Since Kinesis Data Firehose charges based on the amount of data ingested ($0.029/GB), our Lambda function compresses the data before writing to Kinesis Data Firehose, which saves on the ingestion cost.
- S3– We use lifecycle policies to move data from S3 (which costs $0.023/GB) to Amazon S3 Glacier (which costs $0.004/GB) after a specified duration. Glacier provides a six-fold cost reduction over S3. We further plan to move the data from Glacier to Amazon S3 Glacier Deep Archive (which costs $0.00099/GB), which will provide us a four-fold reduction over Glacier costs. Additionally, we have set up automated deletes of certain data sets at periodic intervals.
- EMR– We were planning to use AWS Glue and keep the architecture serverless, but made the decision to leverage EMR from a cost perspective. We leveraged spot instances for transformation jobs in EMR, which can provide up to 60% savings. The hourly jobs complete successfully with spot instances, however the nightly aggregation jobs leveraging r5.4xlarge instances failed frequently as sufficient spot capacity was not available. We decided to move to “on-demand” instances, while we finalize our strategy for “reserved instances” to reduce costs.
- DynamoDB: Time to Live (TTL) for DynamoDB lets us define when items in a table expire so that they can be automatically deleted from the database. We enabled TTL to expire objects that are not needed after a certain duration. We plan to use reserved capacity for read and write control units to reduce costs. We also use DynamoDB auto scaling ,which helps us manage capacity efficiently, and lower the cost of our workloads because they have a predictable traffic pattern. In Q2 of 2019, DynamoDBremoved the associated costs of DynamoDB Streams used in replicating data globally, which translated to extra cost savings in global tables.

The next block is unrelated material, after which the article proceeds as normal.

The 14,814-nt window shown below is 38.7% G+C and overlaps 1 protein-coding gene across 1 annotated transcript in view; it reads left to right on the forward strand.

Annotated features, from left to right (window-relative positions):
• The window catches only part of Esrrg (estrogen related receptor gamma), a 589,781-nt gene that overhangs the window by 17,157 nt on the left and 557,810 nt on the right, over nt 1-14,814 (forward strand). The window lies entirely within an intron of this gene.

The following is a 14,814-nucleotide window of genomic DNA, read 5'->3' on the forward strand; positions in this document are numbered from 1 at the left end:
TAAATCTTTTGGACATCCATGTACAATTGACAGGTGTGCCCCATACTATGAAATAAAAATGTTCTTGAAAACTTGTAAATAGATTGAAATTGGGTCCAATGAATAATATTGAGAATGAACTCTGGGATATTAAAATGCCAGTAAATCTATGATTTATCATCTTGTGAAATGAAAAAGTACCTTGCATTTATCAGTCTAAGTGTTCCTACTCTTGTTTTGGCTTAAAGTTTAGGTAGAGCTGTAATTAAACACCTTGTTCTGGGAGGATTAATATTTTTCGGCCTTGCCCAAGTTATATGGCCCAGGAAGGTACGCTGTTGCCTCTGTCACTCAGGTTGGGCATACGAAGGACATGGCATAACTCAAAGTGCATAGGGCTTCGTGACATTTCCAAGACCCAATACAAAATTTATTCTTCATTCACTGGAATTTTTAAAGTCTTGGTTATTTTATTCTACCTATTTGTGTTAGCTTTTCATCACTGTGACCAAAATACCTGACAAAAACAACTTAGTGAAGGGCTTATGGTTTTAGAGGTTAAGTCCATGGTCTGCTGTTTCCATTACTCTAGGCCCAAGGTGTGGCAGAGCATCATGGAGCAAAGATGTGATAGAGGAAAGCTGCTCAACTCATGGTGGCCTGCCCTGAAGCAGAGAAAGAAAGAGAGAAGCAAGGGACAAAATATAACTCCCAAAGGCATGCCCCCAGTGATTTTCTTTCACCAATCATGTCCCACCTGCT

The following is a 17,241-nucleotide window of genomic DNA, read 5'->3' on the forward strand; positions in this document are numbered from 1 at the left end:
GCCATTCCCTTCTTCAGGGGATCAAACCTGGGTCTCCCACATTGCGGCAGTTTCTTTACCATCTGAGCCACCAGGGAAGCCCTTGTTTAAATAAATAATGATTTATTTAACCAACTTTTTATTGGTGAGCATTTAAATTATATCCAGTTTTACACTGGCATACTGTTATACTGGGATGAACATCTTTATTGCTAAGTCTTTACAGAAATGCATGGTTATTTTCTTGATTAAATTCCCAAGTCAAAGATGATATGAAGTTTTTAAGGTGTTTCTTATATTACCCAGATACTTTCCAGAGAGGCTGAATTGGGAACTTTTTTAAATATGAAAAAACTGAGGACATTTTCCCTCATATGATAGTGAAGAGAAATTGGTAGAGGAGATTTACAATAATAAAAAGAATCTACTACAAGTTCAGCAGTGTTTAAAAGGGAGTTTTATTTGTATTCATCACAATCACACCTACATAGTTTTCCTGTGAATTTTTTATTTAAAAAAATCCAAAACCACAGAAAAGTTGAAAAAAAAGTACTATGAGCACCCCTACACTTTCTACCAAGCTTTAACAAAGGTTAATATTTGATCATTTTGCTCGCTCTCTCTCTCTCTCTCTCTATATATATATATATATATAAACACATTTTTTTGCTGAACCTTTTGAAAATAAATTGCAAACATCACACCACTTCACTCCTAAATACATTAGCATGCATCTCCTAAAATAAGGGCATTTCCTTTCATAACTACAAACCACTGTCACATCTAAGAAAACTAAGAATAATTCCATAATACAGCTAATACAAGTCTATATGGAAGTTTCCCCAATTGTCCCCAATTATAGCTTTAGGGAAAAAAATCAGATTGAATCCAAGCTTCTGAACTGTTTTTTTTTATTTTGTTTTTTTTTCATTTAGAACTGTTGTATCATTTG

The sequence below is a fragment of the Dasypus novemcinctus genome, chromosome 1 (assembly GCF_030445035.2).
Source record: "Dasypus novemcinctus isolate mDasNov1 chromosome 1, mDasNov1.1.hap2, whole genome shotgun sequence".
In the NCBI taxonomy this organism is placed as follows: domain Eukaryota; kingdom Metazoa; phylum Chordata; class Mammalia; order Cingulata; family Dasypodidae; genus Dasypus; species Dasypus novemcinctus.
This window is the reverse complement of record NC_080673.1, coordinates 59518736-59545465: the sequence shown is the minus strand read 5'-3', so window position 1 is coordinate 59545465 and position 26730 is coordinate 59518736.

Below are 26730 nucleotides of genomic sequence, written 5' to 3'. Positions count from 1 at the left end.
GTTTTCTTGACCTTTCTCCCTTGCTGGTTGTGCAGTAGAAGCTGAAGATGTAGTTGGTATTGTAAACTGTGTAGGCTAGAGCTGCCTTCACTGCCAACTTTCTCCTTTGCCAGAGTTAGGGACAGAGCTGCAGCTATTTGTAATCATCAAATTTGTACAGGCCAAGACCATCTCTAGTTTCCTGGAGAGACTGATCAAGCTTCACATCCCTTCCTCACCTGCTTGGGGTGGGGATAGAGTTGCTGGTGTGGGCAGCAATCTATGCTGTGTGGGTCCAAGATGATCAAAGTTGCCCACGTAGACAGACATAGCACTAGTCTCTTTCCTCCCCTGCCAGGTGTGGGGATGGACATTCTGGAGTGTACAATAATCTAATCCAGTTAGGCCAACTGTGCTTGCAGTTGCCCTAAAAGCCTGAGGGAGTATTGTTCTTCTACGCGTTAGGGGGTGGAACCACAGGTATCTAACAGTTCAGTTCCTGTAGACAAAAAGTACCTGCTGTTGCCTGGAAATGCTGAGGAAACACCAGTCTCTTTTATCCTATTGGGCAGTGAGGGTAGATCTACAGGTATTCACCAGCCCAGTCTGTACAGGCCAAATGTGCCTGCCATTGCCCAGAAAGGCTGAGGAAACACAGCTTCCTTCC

- Amazon DynamoDB Accelerator(DAX): Our DynamoDB tables are front-ended by DAX, which improves the response time of our application by dramatically reducing read latency, as compared to using DynamoDB. Using DAX, we also lower the cost of DynamoDB by reducing the amount of provisioned read throughput needed for read-heavy applications.
- Lambda: We ran benchmarks to arrive at the optimal memory configuration for Lambda functions. Memory allocation in Lambda determines CPU allocation and for some of our Lambda functions, we allocated higher memory, which results in faster execution, thereby reducing the amount of GB-seconds per function execution, which saves time and cost. Using DynamoDB Accelerator (DAX) from Lambda has several benefits for serverless applications that also use DynamoDB. DAX can improve the response time of your application by dramatically reducing read latency, as compared to using DynamoDB. For serverless applications, combining Lambda with DAX provides an additional benefit: Lower latency results in shorter execution times, which means lower costs for Lambda.
- Kinesis Data Streams: We scale our streams through an automated job, since our traffic patterns are fairly predictable. During peak hours we add additional shards and delete them during the off-peak hours, thus allowing us to reduce costs when shards are not in use